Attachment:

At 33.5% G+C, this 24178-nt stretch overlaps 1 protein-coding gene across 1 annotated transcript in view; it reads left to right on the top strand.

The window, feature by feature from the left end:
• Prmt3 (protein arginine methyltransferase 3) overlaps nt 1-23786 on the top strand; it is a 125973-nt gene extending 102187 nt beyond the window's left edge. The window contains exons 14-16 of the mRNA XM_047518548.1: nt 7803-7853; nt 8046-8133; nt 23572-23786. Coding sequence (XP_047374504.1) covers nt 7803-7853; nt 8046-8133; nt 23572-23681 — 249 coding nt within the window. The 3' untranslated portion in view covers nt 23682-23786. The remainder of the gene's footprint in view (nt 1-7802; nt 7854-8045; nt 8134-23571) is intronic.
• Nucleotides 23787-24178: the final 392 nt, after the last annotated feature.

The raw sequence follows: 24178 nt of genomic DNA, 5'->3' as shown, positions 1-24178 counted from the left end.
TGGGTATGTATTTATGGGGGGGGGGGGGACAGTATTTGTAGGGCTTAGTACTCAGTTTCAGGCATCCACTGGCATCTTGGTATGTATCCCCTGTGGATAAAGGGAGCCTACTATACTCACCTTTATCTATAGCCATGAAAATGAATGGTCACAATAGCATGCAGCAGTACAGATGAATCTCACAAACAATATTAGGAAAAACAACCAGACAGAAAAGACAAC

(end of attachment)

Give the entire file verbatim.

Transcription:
At 33.5% G+C, this 24178-nt stretch overlaps 1 protein-coding gene across 1 annotated transcript in view; it reads left to right on the top strand.

The window, feature by feature from the left end:
• Prmt3 (protein arginine methyltransferase 3) overlaps nt 1-23786 on the top strand; it is a 125973-nt gene extending 102187 nt beyond the window's left edge. The window contains exons 14-16 of the mRNA XM_047518548.1: nt 7803-7853; nt 8046-8133; nt 23572-23786. Coding sequence (XP_047374504.1) covers nt 7803-7853; nt 8046-8133; nt 23572-23681 — 249 coding nt within the window. The 3' untranslated portion in view covers nt 23682-23786. The remainder of the gene's footprint in view (nt 1-7802; nt 7854-8045; nt 8134-23571) is intronic.
• Nucleotides 23787-24178: the final 392 nt, after the last annotated feature.

The raw sequence follows: 24178 nt of genomic DNA, 5'->3' as shown, positions 1-24178 counted from the left end.
TGGGTATGTATTTATGGGGGGGGGGGGGACAGTATTTGTAGGGCTTAGTACTCAGTTTCAGGCATCCACTGGCATCTTGGTATGTATCCCCTGTGGATAAAGGGAGCCTACTATACTCACCTTTATCTATAGCCATGAAAATGAATGGTCACAATAGCATGCAGCAGTACAGATGAATCTCACAAACAATATTAGGAAAAACAACCAGACAGAAAAGACAAC